Copple & Associates,P.C.

Providing creative and effective strategies

Litigation Evaluation and Strategy


“A lawyer who says his ‘case has a life of its own,’ is a lawyer who doesn’t know his case.” 

   Hon. Norman Krivosha, 
                                                                 Chief Justice of the Nebraska Supreme Court

Legal issues arise in the course of human actions, and interpretations of law are human judgments, which, like all human decisions, are subject to human vagaries and values. As a result, an analysis of a legal case will never have the clarity or certainty of an engineering or scientific analysis. In addition, most legal cases raise a number of separate substantive legal issues or claims, each, perhaps, leading to a different result, as well as procedural issues relating to pretrial dispositive motions and evidentiary issues. Because these multiple issues are ultimately put before a separate decision maker (judge, jury, or both), predictions regarding the outcome of a case are extremely difficult to make accurately. This lack of certainty can be very frustrating to clients and particularly to senior management trying to integrate the impact of a dispute into the corporate balance sheet or inform investors.

Because of the difficulty of making predictions regarding the outcome of legal disputes, I have adopted and refined several decision science tools to identify the possible outcomes of a legal dispute and to prioritize and “handicap” those outcomes according to probability. Proper application of the tools requires an understanding of statistical probabilities, but more importantly, in-depth knowledge of the dispute derived from interviews with the client team. At the end of the day, by breaking down the multiple variables into individual issues and then calculating the impact of the individual issues on the entire case, the resulting dispute model is based on the team’s best judgment.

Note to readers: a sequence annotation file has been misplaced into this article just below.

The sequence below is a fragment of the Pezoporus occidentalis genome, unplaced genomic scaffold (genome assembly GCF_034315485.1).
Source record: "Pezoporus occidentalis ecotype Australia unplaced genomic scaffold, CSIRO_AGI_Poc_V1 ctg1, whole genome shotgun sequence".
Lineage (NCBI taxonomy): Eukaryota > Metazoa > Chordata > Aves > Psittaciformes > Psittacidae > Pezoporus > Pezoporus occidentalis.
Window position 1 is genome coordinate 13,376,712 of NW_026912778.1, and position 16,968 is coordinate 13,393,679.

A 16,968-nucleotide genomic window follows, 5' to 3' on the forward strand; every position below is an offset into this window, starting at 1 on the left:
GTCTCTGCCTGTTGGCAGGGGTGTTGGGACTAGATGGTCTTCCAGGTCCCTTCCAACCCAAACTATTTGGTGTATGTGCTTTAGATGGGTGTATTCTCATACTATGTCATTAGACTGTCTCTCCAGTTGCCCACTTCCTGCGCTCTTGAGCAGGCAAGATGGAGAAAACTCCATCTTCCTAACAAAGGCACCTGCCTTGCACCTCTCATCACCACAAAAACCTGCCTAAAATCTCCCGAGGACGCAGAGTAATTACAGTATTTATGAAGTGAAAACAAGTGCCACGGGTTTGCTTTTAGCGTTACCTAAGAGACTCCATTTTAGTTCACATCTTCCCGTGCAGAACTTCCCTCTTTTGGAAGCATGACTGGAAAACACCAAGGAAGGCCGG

Despite the occasional “guffaw” and “harrumph” by senior litigation counsel, these techniques have proven to be very accurate and enormously useful for: 1) developing litigation strategy; 2) evaluating settlement positions; 3) persuading opposing parties; and, 4) briefing senior management. I have used these techniques in evaluating hundreds of large litigation matters covering the full range of civil litigation, including securities fraud, class actions, intellectual property, environmental and toxic tort. In most cases, after going through the rigorous process, even the original detractors have become converts and now request these evaluations of their most difficult and high exposure cases.

It is not possible to provide a full discussion here of these evaluation techniques. Instead, the following diagram provides an abbreviated example of the use of decision tree analysis to evaluate a simple contract case.